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Find the last two digits of $2019^{2019}$

I know that you can typically find the last two digits of a number to any power by reducing the number to end with a one and so on (I will show an example of what I am talking about below).

However, $2019$ cannot be reduced such that I will get an even exponent required in this strategy of solving.

So, how do I figure out the last two digits of this equation?

* Example of the method I referred to *

Find the last two digits of $41^{2789}$

  • Multiply the tens digit of the number (4 here) with the last digit of the exponent (9 here) to get the tens digit. The unit digit will always equal to one.

  • $61 (4 × 9 = 36)$. Therefore, 6 will be the tens digit and one will be the unit digit

Keep in mind, I am an algebra 2 student, but my teacher, also a calc teacher, thought I might be able to figure this one out :)

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    $\begingroup$ Hint: What are the last two digits of 19$^{10}$ ? $\endgroup$ – J. W. Tanner Jan 23 at 0:37
  • $\begingroup$ Did you see congruences? $\endgroup$ – Bernard Jan 23 at 0:40
  • $\begingroup$ @Bernard I haven't learned about them, and from what I have been looking into, it seems like I should teach myself them in order to figure this out $\endgroup$ – Levi Kline Jan 23 at 0:41
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    $\begingroup$ Would you agree that the last two digits of $2019^n$ are the same as those of $19^n$? $\endgroup$ – J. W. Tanner Jan 23 at 0:44
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    $\begingroup$ Possible duplicate of Finding the last two digits of a number by binomial theorem $\endgroup$ – Bill Dubuque Jan 23 at 0:55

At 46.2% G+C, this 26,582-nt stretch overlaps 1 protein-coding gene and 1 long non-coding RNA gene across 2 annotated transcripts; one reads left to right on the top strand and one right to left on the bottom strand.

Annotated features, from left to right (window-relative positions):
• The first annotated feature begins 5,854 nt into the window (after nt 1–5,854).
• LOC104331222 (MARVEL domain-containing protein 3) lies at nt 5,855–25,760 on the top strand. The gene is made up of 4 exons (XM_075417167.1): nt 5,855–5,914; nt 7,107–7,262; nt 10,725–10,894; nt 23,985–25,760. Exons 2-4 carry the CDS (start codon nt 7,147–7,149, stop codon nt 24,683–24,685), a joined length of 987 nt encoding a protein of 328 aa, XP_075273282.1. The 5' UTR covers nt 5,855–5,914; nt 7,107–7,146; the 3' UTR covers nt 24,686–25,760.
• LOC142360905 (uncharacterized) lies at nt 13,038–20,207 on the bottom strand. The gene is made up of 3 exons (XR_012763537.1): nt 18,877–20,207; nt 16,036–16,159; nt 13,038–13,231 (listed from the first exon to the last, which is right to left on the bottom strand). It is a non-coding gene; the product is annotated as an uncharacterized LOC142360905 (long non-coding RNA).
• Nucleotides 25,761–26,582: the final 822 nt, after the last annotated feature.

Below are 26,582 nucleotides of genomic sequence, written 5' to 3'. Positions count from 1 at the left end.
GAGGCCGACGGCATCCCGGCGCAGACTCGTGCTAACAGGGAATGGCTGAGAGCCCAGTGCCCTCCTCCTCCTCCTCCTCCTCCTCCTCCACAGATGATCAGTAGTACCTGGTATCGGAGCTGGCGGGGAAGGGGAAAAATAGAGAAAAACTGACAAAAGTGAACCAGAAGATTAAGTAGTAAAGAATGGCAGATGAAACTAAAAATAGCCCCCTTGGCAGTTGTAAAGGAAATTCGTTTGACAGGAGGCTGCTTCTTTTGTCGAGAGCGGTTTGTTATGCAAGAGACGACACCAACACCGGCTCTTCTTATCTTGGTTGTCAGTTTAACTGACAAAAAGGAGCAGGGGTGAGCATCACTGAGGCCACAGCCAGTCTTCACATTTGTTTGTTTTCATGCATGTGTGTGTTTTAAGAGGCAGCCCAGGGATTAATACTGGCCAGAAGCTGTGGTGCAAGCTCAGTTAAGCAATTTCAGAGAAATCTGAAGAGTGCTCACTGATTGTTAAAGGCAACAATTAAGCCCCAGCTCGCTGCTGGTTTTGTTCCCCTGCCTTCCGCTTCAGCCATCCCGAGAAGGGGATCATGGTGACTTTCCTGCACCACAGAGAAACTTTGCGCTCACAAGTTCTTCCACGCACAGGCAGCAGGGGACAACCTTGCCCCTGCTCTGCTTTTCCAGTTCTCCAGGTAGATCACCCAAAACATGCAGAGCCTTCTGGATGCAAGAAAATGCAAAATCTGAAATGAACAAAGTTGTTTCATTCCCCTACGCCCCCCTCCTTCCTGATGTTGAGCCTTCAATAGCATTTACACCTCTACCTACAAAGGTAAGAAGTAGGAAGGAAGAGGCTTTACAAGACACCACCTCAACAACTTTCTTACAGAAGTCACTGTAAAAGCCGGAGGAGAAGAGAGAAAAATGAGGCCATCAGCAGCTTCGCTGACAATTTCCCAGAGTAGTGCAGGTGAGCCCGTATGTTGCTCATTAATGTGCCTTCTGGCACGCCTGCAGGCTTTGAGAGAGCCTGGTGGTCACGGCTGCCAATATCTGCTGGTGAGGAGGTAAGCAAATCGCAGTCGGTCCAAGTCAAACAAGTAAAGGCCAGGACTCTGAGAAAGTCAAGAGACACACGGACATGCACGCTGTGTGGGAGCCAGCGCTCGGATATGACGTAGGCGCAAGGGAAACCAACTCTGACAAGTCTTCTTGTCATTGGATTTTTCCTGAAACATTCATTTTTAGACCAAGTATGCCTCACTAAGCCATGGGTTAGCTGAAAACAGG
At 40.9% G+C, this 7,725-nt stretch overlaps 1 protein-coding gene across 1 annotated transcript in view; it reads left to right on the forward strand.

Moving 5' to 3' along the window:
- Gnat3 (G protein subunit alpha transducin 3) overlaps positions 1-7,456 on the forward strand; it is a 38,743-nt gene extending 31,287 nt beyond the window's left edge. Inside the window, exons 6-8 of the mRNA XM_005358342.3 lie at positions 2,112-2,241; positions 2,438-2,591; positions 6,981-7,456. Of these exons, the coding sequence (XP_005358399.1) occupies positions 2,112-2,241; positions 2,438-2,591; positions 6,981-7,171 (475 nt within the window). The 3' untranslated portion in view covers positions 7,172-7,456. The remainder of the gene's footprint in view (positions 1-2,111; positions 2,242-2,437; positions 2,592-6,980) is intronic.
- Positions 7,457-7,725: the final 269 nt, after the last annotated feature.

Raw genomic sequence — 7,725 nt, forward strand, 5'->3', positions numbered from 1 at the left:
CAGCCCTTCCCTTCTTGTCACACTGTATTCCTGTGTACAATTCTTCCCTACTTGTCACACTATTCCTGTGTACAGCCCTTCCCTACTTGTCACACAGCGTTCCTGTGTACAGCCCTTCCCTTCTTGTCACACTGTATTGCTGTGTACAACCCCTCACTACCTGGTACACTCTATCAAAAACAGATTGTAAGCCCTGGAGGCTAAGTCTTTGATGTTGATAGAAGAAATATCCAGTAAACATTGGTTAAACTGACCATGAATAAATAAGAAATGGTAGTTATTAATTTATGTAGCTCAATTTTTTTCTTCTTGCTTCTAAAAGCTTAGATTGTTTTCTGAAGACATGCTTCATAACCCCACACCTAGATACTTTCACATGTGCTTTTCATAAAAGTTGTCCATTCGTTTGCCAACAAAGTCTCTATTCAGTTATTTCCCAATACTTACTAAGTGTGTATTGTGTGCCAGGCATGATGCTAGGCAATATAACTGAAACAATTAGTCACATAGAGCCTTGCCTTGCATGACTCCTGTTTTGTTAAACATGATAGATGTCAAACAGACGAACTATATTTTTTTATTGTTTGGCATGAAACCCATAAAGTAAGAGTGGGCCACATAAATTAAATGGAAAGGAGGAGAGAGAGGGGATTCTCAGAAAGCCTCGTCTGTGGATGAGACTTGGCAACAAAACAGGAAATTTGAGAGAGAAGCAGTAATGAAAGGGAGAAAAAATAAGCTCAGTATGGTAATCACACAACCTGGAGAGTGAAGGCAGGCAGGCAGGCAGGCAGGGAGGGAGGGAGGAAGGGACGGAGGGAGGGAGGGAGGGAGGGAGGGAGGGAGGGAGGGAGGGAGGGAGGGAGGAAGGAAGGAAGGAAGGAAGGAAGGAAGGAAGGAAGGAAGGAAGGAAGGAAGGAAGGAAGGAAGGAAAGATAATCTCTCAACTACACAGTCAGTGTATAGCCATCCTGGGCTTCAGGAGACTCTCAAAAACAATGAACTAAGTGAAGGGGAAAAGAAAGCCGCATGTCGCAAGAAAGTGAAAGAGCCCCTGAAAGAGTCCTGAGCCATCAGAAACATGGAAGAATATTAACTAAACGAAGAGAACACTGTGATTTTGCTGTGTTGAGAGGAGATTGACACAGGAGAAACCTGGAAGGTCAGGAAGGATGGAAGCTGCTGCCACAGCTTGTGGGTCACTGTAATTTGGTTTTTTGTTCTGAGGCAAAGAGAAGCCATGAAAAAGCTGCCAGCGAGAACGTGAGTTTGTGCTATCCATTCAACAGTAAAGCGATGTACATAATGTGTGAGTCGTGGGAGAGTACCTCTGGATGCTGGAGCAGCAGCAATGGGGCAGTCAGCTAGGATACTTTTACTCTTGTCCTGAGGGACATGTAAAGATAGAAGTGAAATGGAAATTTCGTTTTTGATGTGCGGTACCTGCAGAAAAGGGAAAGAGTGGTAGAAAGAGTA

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Calculation shows that the last two digits of $19^5$ are $99$.

Therefore, the last two digits of $19^{10}$ are $01$.

Therefore, the last two digits of $19^{10n}$ are $01$ for $n \in \mathbb N$.

Therefore, the last two digits of $19^{10n+9}$ are same as those of $19^9$, which calculation shows to be 79 (same as those of $19^4 19^5$ or $19^4 99$).

Therefore, the last two digits of $2019 ^ {2019}$ are the same as the answer submitted earlier.

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Hint:

$$2019^{2019}=-(1-2020)^{2019}$$

$$=-(1-\binom{2019}12020+\text{terms divisible by}10^2)$$

$=2019\cdot2020-1+100u$(say)

$$=(2000+19)(2000+20)-1+100u$$

$=19\cdot20-1+100v$(say)

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Both rules work by applying the Binomial Theorem to $\,(\color{#c00}{\pm1} + 10a)^n$. The rule you mention is the first case below $(\color{#c00}{+1}).\,$ Your example needs the $(\color{#c00}{-1})$ case derived below it - with sign tweaks.

$ \begin{align}(\color{#c00}{+1}+10t+100j)^{\Large u+10j} &= 1 + (u+10j)(10t+100j) + 100(\cdots)\\ &= 1 + 10tu + 100(\cdots) \end{align}$

$\begin{align}(\color{#c00}{-1}+10t+100j)^{\Large u+10j} &= s - s(u+10j)(10t+100j) + 100(\cdots),\ \ \ s = (\color{#c00}{-1})^{\large u}\\ &= s - s 10tu + 100(\cdots) \end{align}$

$\,(-1+20\color{#0a0}20)^{\large 201\color{#a0f}9}$ has $t=\color{#0a0}2, u = \color{#a0f}9\,$ so $\,s = (-1)^u = -1\,$ therefore

$$ s - s10\color{#0a0}t\color{#a0f}u\, =\, -1 + 10(\color{#0a0}2)\color{#a0f}9\, =\, 179 $$

Therefore the last two digits are $79$.

Remark $ $ Unifying both cases yields $\ \bbox[5px,border:1px solid red]{s^{\large u} (1 + 10 stu)}\ $ where $\, s = \color{#c00}{\pm 1}$

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  • $\begingroup$ I really like this solution. I don't quite understand it right now but I will definitely review the theorem you referred to and will try working it out a bit more. Thanks for the help! $\endgroup$ – Levi Kline Jan 23 at 4:47

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